Autism

PaTTAN Autism Initiative, West Chester Elementary School and the Czech Republic

by Ms. Jennifer Neill, Digital Communications Coordinator with West Chester Area School District

Parents will go to great lengths to do what is best for their children. A recent visitor to the West Chester Area School District is proof positive of that sentiment.

This past March, Exton Elementary Autistic Support teacher Nicole Verbos and her staff hosted an Applied Behavioral Analyst from the Czech Republic. Dita Chapman was in the United States visiting autistic support classrooms in Pennsylvania that operate under the guidance of the PaTTAN Autism Initiative. The initiative is overseen by the State Department of Education and is designed to support the efforts and initiatives of the Bureau of Special Education.

The PaTTAN Autism Initiative is committed to helping educators and parents better meet the educational needs of children and young adults with autism spectrum disorders. Through this program, teachers, paraprofessionals, and parents are taught the principals of Applied Behavioral Analysis (ABA) and learn how to implement those principals in the classroom and at home. According to the State Department of Education, ABA is a scientific approach to behavior. Its principles are used to change and improve behaviors. ABA principles and procedures can be used with all students to provide positive reinforcement, to teach and maintain appropriate behaviors, and to provide immediate feedback during instruction.

Frustrated by the lack of resources in Prague to properly educate her 8-year-old son, who has autism, Dr. Jana Gandalovicova, a cardiologist, heard about the PaTTAN Autism Initiative and decided to do something to help autistic children in the Czech Republic. Dr. Gandalovicova hired Chapman to come to the United States and observe classrooms in Pennsylvania that operate under the PaTTAN Autism Initiative with the ultimate goal of replicating the model in the Czech Republic.

“Children in the Czech Republic who have been diagnosed with autism basically have two options,” said Chapman. “They can either go into mainstream classrooms, which is not ideal because the teachers have no idea what to do with these children. They can’t teach them, so the kids end up learning nothing. The other option is to go to a special education school where the children are very low functioning. There is really nothing in between.”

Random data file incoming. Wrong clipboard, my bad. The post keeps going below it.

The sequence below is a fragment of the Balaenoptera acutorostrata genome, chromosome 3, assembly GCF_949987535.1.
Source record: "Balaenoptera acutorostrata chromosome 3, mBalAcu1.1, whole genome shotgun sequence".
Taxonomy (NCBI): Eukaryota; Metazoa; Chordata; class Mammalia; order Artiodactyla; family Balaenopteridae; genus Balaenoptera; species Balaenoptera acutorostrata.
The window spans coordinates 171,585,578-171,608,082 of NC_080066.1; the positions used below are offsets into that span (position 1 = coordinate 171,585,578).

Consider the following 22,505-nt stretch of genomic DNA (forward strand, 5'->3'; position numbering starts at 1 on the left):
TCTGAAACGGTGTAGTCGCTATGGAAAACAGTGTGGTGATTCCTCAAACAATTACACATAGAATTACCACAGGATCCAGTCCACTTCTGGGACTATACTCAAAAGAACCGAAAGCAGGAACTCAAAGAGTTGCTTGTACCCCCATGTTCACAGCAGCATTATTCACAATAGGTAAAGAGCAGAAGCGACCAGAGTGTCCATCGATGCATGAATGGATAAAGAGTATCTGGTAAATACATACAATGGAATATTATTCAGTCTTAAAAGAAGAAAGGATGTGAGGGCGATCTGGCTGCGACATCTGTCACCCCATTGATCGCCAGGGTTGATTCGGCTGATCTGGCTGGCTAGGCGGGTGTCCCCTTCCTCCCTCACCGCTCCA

“My trip here is because of one mother’s struggle to find suitable education for her child – one very dedicated mother who wants to make a change in our country,” continued Chapman. “Dr. Gandalovicova researched the PaTTAN Autism Initiative and presented it to the Ministry of Education in Prague. They told her ‘This is a great idea. Let’s give it a try.’ “

The PaTTAN Autism Initiative uses visual supports and research-based, data-driven, proven interventions. Mrs. Verbos’ classroom is described as a model classroom by Amiris Dipuglia and Mike Miklos, lead consultants with the PaTTAN Autism Initiative.
In addition to Mrs. Verbos’ classroom, there are autistic learning support classrooms at East Goshen Elementary School, Fern Hill Elementary School, Fugett Middle School, Stetson Middle School, and Westtown-Thornbury Elementary School. The teachers at those schools also operate under the PaTTAN Autism Initiative. They have seen significant progress in their students and are dedicated to making a difference in their lives.

One of the first tools one notices when they walk into Mrs. Verbos’ classroom is a busy, yet extremely organized bulletin board filled with the names of her students and staff along with daily activities. All of the information lives on laminated pieces of paper that are attached to velcro to allow for easy scheduling of each day. Mrs. Verbos begins her day in front of the board arranging the pieces as if she were putting together a puzzle.

“The schedule makes everybody accountable for what they are doing,” said Verbos. “Everyone knows where they need to be and when. Everything is color coordinated.”

The upcoming school year will mark Verbos’ fifth year in the PaTTAN Initiative. Dipuglia and Miklos, who have been with Verbos from the beginning, have nothing but high praise for her and all of her efforts.

“A teacher like Nicole Verbos has developed an independence in selecting programs and in training her staff to teach effectively. She strongly monitors student progress so that our efforts here in the classroom are not as necessary as they would be in some other classes because Nicole has developed independence in the analysis,” said Dipuglia.

“She is a model classroom,” continued Dipuglia. “It’s a feather in the hat of the West Chester Area School District to have nurtured a teacher like Nicole. Exton Principal Dr. Terri-Lynne Alston, Special Education Supervisor Lisa Phifer, Special Education Liaison Kate Feryo, and district administration have been so supportive of Nicole’s efforts, and they worked to understand how to best support her.”

Mrs. Verbos bounces around her classroom with a level of energy that would make the Energizer Bunny envious. She constantly thinks about her students and how she can improve their learning experience. Her ability to apply what she has learned through the PaTTAN Autism Initiative to help her students is remarkable.

“Nicole is unique,” said Chapman. “She gets it. She gets the whole science. She gets how everything works. She is super fun and motivating. She is a great leader. I think the most amazing thing about her is even when she is concentrating on one student, her eyes and ears are everywhere. She knows exactly what’s going on in every corner of her classroom while she is still working with one student intensively.”